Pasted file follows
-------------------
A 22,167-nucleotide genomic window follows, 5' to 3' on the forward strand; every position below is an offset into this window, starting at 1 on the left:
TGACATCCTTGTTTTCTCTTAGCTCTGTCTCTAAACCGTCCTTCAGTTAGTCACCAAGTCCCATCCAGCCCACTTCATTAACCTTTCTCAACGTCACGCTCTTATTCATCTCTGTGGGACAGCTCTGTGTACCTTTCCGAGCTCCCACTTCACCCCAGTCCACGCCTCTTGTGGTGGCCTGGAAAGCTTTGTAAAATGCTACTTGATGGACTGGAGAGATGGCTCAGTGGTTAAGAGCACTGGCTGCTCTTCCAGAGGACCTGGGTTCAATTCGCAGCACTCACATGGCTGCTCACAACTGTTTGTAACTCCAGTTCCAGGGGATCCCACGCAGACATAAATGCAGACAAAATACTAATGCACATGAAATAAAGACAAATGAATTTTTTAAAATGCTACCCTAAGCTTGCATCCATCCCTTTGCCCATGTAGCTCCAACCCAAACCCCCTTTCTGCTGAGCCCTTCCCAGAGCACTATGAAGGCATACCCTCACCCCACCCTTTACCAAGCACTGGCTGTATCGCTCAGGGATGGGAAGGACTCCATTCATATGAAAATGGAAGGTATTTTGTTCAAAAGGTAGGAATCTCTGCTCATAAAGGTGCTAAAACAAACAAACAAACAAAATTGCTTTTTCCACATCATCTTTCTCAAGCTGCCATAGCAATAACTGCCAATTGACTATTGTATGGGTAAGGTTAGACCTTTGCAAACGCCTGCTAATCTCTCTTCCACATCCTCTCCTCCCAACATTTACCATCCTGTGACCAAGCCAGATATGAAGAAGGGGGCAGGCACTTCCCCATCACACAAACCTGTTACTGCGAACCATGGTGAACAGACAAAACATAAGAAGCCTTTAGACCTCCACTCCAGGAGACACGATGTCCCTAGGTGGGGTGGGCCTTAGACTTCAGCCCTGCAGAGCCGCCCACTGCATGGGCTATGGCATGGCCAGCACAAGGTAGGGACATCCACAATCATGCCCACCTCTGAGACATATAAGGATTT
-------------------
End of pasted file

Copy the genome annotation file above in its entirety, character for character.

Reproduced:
A 22,167-nucleotide genomic window follows, 5' to 3' on the forward strand; every position below is an offset into this window, starting at 1 on the left:
TGACATCCTTGTTTTCTCTTAGCTCTGTCTCTAAACCGTCCTTCAGTTAGTCACCAAGTCCCATCCAGCCCACTTCATTAACCTTTCTCAACGTCACGCTCTTATTCATCTCTGTGGGACAGCTCTGTGTACCTTTCCGAGCTCCCACTTCACCCCAGTCCACGCCTCTTGTGGTGGCCTGGAAAGCTTTGTAAAATGCTACTTGATGGACTGGAGAGATGGCTCAGTGGTTAAGAGCACTGGCTGCTCTTCCAGAGGACCTGGGTTCAATTCGCAGCACTCACATGGCTGCTCACAACTGTTTGTAACTCCAGTTCCAGGGGATCCCACGCAGACATAAATGCAGACAAAATACTAATGCACATGAAATAAAGACAAATGAATTTTTTAAAATGCTACCCTAAGCTTGCATCCATCCCTTTGCCCATGTAGCTCCAACCCAAACCCCCTTTCTGCTGAGCCCTTCCCAGAGCACTATGAAGGCATACCCTCACCCCACCCTTTACCAAGCACTGGCTGTATCGCTCAGGGATGGGAAGGACTCCATTCATATGAAAATGGAAGGTATTTTGTTCAAAAGGTAGGAATCTCTGCTCATAAAGGTGCTAAAACAAACAAACAAACAAAATTGCTTTTTCCACATCATCTTTCTCAAGCTGCCATAGCAATAACTGCCAATTGACTATTGTATGGGTAAGGTTAGACCTTTGCAAACGCCTGCTAATCTCTCTTCCACATCCTCTCCTCCCAACATTTACCATCCTGTGACCAAGCCAGATATGAAGAAGGGGGCAGGCACTTCCCCATCACACAAACCTGTTACTGCGAACCATGGTGAACAGACAAAACATAAGAAGCCTTTAGACCTCCACTCCAGGAGACACGATGTCCCTAGGTGGGGTGGGCCTTAGACTTCAGCCCTGCAGAGCCGCCCACTGCATGGGCTATGGCATGGCCAGCACAAGGTAGGGACATCCACAATCATGCCCACCTCTGAGACATATAAGGATTT